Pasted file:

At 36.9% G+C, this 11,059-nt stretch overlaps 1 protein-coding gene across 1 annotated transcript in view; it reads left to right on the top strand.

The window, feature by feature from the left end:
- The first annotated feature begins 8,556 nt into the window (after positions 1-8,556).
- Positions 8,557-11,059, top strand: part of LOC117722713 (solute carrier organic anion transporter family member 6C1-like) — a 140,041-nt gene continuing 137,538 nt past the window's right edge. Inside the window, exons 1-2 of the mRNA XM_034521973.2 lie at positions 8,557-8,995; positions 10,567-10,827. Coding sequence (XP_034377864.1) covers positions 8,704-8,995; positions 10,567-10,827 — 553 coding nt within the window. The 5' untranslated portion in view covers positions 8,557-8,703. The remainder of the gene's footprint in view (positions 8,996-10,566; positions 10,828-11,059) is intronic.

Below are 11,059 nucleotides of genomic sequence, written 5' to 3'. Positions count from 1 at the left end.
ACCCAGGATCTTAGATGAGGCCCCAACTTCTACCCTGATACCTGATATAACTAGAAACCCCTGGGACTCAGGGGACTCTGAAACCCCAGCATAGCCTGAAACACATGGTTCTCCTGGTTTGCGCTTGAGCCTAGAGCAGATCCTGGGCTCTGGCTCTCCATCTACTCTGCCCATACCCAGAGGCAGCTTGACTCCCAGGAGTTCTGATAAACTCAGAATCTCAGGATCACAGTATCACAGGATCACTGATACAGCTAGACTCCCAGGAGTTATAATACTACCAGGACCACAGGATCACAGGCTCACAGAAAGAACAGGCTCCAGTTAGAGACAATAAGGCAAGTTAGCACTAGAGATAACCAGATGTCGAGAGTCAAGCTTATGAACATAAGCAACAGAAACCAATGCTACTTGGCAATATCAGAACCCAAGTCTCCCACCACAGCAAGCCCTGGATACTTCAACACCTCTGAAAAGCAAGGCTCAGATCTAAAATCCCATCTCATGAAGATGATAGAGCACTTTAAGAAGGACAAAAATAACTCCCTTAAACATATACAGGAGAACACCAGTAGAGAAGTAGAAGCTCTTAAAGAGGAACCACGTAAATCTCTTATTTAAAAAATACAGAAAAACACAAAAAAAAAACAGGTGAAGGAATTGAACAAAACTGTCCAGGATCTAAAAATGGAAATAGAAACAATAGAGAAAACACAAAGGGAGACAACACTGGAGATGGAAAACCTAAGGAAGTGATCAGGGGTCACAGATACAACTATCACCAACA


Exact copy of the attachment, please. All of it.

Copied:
At 36.9% G+C, this 11,059-nt stretch overlaps 1 protein-coding gene across 1 annotated transcript in view; it reads left to right on the top strand.

The window, feature by feature from the left end:
- The first annotated feature begins 8,556 nt into the window (after positions 1-8,556).
- Positions 8,557-11,059, top strand: part of LOC117722713 (solute carrier organic anion transporter family member 6C1-like) — a 140,041-nt gene continuing 137,538 nt past the window's right edge. Inside the window, exons 1-2 of the mRNA XM_034521973.2 lie at positions 8,557-8,995; positions 10,567-10,827. Coding sequence (XP_034377864.1) covers positions 8,704-8,995; positions 10,567-10,827 — 553 coding nt within the window. The 5' untranslated portion in view covers positions 8,557-8,703. The remainder of the gene's footprint in view (positions 8,996-10,566; positions 10,828-11,059) is intronic.

Below are 11,059 nucleotides of genomic sequence, written 5' to 3'. Positions count from 1 at the left end.
ACCCAGGATCTTAGATGAGGCCCCAACTTCTACCCTGATACCTGATATAACTAGAAACCCCTGGGACTCAGGGGACTCTGAAACCCCAGCATAGCCTGAAACACATGGTTCTCCTGGTTTGCGCTTGAGCCTAGAGCAGATCCTGGGCTCTGGCTCTCCATCTACTCTGCCCATACCCAGAGGCAGCTTGACTCCCAGGAGTTCTGATAAACTCAGAATCTCAGGATCACAGTATCACAGGATCACTGATACAGCTAGACTCCCAGGAGTTATAATACTACCAGGACCACAGGATCACAGGCTCACAGAAAGAACAGGCTCCAGTTAGAGACAATAAGGCAAGTTAGCACTAGAGATAACCAGATGTCGAGAGTCAAGCTTATGAACATAAGCAACAGAAACCAATGCTACTTGGCAATATCAGAACCCAAGTCTCCCACCACAGCAAGCCCTGGATACTTCAACACCTCTGAAAAGCAAGGCTCAGATCTAAAATCCCATCTCATGAAGATGATAGAGCACTTTAAGAAGGACAAAAATAACTCCCTTAAACATATACAGGAGAACACCAGTAGAGAAGTAGAAGCTCTTAAAGAGGAACCACGTAAATCTCTTATTTAAAAAATACAGAAAAACACAAAAAAAAAACAGGTGAAGGAATTGAACAAAACTGTCCAGGATCTAAAAATGGAAATAGAAACAATAGAGAAAACACAAAGGGAGACAACACTGGAGATGGAAAACCTAAGGAAGTGATCAGGGGTCACAGATACAACTATCACCAACA